Readers' Letters

Editor’s comment: Family’s Christmas in temporary accommodation shows why Theresa May is wrong about homelessness

PUBLISHED: 10:17 28 December 2017 | UPDATED: 11:34 28 December 2017

The family's room in the hostel serves as bedroom, kitchen and living room for three people - soon to be four.

The family's room in the hostel serves as bedroom, kitchen and living room for three people - soon to be four.


Terrifyingly, it’s a year since the Gazette launched its Hidden Homeless campaign.

The family's cramped hostel room. The family's cramped hostel room.

I wrote at the time that our (immediate) goal was not to end the scourge of families trapped in unsuitable temporary accommodation for long periods of time, but to shine a light on this often invisible problem.

It’s in that spirit that we have, sadly, cause to run a story on this week’s front page that could have come out of that campaign: the case of a young family whose toddler son is sleeping on the floor surrounded by mouse droppings and has no space to learn to walk, and whose second child will spend his or her first two months with three other people in a box room that functions as bedroom, kitchen and laundry.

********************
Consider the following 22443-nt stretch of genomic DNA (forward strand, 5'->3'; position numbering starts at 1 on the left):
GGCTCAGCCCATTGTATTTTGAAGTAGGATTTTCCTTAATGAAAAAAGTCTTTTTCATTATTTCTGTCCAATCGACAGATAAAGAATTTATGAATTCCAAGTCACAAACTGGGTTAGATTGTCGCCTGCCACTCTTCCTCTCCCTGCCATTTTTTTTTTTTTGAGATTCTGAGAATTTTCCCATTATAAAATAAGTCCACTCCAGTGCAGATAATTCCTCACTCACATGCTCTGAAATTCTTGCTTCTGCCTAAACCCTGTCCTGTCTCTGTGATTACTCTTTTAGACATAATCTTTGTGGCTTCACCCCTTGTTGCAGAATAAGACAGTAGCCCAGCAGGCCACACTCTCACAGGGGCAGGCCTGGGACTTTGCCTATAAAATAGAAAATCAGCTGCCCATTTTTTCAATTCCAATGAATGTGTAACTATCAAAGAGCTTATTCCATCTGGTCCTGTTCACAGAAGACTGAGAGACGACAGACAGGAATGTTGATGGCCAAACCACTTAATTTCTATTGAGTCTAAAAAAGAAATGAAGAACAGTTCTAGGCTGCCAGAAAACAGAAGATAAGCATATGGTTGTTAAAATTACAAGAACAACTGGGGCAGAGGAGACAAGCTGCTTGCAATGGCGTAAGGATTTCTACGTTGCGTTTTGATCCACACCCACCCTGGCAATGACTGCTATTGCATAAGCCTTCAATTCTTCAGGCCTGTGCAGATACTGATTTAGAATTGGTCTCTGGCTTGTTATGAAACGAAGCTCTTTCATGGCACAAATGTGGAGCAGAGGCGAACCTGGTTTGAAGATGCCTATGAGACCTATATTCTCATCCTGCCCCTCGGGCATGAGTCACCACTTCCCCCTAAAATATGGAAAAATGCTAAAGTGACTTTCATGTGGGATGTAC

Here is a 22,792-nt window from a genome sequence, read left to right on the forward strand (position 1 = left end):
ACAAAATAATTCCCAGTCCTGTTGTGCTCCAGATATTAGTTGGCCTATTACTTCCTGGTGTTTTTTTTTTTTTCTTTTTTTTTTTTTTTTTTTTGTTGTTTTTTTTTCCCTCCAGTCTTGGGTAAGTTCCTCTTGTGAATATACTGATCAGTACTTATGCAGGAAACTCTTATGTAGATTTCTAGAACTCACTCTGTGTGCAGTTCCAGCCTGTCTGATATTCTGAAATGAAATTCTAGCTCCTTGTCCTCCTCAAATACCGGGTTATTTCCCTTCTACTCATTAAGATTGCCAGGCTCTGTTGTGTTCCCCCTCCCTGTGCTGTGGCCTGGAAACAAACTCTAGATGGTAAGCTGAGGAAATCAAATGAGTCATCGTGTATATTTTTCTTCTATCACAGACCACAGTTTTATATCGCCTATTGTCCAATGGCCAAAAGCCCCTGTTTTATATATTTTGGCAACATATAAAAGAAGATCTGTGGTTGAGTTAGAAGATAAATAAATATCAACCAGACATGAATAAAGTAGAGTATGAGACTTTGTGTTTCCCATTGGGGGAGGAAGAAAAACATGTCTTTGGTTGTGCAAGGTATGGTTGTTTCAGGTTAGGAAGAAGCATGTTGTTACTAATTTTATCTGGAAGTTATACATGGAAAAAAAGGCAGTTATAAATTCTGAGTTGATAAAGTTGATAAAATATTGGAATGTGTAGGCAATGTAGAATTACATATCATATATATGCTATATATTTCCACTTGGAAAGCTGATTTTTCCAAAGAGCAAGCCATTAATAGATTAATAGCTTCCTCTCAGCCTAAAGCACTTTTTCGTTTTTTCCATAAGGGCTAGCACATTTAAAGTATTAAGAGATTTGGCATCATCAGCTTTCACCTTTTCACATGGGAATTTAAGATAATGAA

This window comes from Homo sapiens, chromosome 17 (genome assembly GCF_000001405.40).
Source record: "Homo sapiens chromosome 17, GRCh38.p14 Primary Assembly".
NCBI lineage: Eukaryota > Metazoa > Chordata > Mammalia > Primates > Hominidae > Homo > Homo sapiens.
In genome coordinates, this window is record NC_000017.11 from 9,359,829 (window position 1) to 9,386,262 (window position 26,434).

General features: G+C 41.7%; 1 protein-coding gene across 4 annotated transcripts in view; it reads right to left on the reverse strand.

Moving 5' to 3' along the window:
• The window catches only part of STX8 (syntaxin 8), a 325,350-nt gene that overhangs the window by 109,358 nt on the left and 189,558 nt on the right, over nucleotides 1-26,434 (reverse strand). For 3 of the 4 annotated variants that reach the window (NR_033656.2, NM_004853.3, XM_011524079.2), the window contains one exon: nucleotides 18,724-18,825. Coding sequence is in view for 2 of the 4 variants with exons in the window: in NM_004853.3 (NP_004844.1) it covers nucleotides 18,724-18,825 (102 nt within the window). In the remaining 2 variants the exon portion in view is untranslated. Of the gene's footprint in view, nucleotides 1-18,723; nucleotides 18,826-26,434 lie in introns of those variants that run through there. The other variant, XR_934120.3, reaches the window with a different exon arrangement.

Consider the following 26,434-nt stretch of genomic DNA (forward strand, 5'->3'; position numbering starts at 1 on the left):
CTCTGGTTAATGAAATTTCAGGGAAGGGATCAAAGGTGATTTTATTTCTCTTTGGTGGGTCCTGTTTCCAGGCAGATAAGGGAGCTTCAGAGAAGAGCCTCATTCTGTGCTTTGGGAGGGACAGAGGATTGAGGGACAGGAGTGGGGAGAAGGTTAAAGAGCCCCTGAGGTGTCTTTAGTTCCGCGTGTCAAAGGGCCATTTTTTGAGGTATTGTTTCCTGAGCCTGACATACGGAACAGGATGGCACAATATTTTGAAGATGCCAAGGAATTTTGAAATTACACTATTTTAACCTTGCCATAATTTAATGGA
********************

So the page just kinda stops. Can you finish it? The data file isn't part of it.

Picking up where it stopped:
This family’s story isn’t unique: it is the reality for thousands of people in Hackney and many more across the UK. There isn’t enough social housing, councils can’t borrow enough to build more, and people are being driven into poverty between the pillars of soaring housing costs and welfare cuts.

On Wednesday last week, Theresa May rounded on an MP for saying there were 2,500 homeless children in her constituency. She told Rosena Allin-Khan (Tooting, Labour): “Families with children who are accepted as homeless will be provided with accommodation.”

But having a roof over your head does not mean you are not homeless. Our campaign, and our front page, lay that truth bare.

The family we spoke to for this story are still living in Hackney – but others have been moved miles away from their support networks, schools, friends, jobs.

The bottom line is this: the housing system is in crisis, more so than ever. And too frequently temporary accommodation is neither temporary nor, in many cases, acceptable.

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